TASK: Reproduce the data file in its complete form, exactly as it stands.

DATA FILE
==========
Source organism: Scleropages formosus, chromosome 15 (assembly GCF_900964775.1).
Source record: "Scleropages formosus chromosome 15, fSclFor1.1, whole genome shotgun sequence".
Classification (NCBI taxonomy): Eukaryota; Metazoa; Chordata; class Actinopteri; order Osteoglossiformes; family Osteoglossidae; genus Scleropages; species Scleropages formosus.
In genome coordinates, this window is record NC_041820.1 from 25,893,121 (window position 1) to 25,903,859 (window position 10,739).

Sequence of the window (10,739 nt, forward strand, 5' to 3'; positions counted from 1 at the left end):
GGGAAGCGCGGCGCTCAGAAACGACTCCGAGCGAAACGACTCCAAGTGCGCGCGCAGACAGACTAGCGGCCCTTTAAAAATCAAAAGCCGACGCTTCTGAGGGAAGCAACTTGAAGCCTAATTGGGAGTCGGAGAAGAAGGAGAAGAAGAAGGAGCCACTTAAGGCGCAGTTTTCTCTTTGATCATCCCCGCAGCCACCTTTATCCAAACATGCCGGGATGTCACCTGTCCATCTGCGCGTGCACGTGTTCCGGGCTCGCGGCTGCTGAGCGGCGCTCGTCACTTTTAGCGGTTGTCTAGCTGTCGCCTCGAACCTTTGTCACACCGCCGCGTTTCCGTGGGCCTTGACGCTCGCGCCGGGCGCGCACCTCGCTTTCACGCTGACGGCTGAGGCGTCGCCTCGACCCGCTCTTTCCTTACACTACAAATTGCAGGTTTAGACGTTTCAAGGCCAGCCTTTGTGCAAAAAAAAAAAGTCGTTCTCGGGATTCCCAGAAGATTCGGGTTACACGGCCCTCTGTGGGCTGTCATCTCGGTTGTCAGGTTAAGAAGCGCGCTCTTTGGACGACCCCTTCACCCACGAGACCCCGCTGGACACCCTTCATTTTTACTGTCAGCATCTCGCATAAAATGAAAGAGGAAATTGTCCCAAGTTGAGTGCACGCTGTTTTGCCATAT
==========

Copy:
Source organism: Scleropages formosus, chromosome 15 (assembly GCF_900964775.1).
Source record: "Scleropages formosus chromosome 15, fSclFor1.1, whole genome shotgun sequence".
Classification (NCBI taxonomy): Eukaryota; Metazoa; Chordata; class Actinopteri; order Osteoglossiformes; family Osteoglossidae; genus Scleropages; species Scleropages formosus.
In genome coordinates, this window is record NC_041820.1 from 25,893,121 (window position 1) to 25,903,859 (window position 10,739).

Sequence of the window (10,739 nt, forward strand, 5' to 3'; positions counted from 1 at the left end):
GGGAAGCGCGGCGCTCAGAAACGACTCCGAGCGAAACGACTCCAAGTGCGCGCGCAGACAGACTAGCGGCCCTTTAAAAATCAAAAGCCGACGCTTCTGAGGGAAGCAACTTGAAGCCTAATTGGGAGTCGGAGAAGAAGGAGAAGAAGAAGGAGCCACTTAAGGCGCAGTTTTCTCTTTGATCATCCCCGCAGCCACCTTTATCCAAACATGCCGGGATGTCACCTGTCCATCTGCGCGTGCACGTGTTCCGGGCTCGCGGCTGCTGAGCGGCGCTCGTCACTTTTAGCGGTTGTCTAGCTGTCGCCTCGAACCTTTGTCACACCGCCGCGTTTCCGTGGGCCTTGACGCTCGCGCCGGGCGCGCACCTCGCTTTCACGCTGACGGCTGAGGCGTCGCCTCGACCCGCTCTTTCCTTACACTACAAATTGCAGGTTTAGACGTTTCAAGGCCAGCCTTTGTGCAAAAAAAAAAAGTCGTTCTCGGGATTCCCAGAAGATTCGGGTTACACGGCCCTCTGTGGGCTGTCATCTCGGTTGTCAGGTTAAGAAGCGCGCTCTTTGGACGACCCCTTCACCCACGAGACCCCGCTGGACACCCTTCATTTTTACTGTCAGCATCTCGCATAAAATGAAAGAGGAAATTGTCCCAAGTTGAGTGCACGCTGTTTTGCCATAT